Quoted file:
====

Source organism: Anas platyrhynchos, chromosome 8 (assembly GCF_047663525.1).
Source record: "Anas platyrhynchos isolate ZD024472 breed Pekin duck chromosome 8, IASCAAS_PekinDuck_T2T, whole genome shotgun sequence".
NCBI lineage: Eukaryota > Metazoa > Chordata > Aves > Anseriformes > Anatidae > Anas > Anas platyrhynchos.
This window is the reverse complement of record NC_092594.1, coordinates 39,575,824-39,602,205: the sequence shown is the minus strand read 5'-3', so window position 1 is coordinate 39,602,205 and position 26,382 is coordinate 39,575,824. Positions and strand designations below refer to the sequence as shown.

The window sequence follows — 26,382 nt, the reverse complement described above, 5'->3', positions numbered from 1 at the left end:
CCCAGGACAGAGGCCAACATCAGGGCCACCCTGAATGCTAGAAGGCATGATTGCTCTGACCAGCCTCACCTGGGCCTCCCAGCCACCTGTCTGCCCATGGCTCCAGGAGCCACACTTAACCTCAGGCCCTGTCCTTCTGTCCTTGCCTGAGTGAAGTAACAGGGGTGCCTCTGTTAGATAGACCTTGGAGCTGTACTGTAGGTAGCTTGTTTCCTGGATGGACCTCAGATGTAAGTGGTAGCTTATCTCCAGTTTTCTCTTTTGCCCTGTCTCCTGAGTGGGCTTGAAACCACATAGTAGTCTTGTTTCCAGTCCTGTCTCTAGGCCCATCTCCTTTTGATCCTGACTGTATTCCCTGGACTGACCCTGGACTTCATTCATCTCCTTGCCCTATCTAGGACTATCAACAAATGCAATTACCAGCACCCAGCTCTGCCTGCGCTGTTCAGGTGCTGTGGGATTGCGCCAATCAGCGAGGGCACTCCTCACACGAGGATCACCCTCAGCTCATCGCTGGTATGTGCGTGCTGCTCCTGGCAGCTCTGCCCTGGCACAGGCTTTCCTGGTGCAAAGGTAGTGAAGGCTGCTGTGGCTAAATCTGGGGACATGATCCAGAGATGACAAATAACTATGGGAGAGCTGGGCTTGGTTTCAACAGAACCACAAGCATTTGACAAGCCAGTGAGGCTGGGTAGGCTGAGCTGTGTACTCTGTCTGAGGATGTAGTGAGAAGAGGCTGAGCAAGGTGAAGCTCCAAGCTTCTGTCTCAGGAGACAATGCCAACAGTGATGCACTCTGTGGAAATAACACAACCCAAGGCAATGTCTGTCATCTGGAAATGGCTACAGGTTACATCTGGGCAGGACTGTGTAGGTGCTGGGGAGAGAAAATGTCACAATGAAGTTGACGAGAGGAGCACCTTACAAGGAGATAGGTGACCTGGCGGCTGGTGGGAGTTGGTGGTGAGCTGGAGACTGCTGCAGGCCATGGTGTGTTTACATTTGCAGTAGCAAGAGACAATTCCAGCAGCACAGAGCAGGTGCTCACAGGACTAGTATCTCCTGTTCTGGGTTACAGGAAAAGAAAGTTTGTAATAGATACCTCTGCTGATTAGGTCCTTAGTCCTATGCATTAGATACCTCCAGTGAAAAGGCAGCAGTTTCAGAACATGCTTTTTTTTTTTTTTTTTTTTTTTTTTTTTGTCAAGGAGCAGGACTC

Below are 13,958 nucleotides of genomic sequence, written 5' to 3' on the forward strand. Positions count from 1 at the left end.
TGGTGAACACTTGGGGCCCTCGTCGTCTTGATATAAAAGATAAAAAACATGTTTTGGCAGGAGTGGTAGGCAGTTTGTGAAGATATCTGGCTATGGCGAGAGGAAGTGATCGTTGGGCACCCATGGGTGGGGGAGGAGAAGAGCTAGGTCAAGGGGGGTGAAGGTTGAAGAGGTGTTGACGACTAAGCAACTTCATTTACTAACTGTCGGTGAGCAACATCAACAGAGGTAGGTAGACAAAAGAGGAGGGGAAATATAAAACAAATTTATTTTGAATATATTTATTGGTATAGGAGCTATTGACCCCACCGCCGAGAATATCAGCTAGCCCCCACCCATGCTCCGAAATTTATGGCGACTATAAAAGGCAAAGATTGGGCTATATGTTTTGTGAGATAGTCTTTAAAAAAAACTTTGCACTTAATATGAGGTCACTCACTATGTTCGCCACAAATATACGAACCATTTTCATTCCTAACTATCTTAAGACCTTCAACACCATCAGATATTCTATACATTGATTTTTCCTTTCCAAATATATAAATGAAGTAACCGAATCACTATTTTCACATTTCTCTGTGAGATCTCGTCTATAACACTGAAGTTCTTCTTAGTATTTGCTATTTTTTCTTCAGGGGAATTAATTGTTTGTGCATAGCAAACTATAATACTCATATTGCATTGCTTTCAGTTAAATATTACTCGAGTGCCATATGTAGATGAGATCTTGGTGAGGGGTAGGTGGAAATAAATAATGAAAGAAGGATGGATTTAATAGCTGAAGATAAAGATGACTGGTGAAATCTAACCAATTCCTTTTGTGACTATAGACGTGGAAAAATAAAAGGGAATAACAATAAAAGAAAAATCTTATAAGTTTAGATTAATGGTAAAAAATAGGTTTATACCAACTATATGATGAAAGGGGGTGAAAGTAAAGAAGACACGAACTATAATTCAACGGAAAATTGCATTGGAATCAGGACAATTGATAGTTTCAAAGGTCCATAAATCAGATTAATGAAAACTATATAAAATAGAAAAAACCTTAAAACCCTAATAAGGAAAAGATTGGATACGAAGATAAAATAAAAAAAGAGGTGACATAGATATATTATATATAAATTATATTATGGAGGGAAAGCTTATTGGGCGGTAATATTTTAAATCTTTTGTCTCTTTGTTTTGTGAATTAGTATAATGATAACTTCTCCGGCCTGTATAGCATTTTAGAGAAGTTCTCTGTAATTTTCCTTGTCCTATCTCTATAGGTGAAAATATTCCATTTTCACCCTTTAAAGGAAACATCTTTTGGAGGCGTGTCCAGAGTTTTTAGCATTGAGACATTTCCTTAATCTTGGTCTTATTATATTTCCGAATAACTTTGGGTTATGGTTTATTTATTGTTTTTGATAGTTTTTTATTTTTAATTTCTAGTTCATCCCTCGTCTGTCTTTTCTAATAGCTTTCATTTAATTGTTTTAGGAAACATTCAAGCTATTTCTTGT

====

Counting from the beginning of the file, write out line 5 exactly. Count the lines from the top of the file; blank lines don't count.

The window sequence follows — 26,382 nt, the reverse complement described above, 5'->3', positions numbered from 1 at the left end: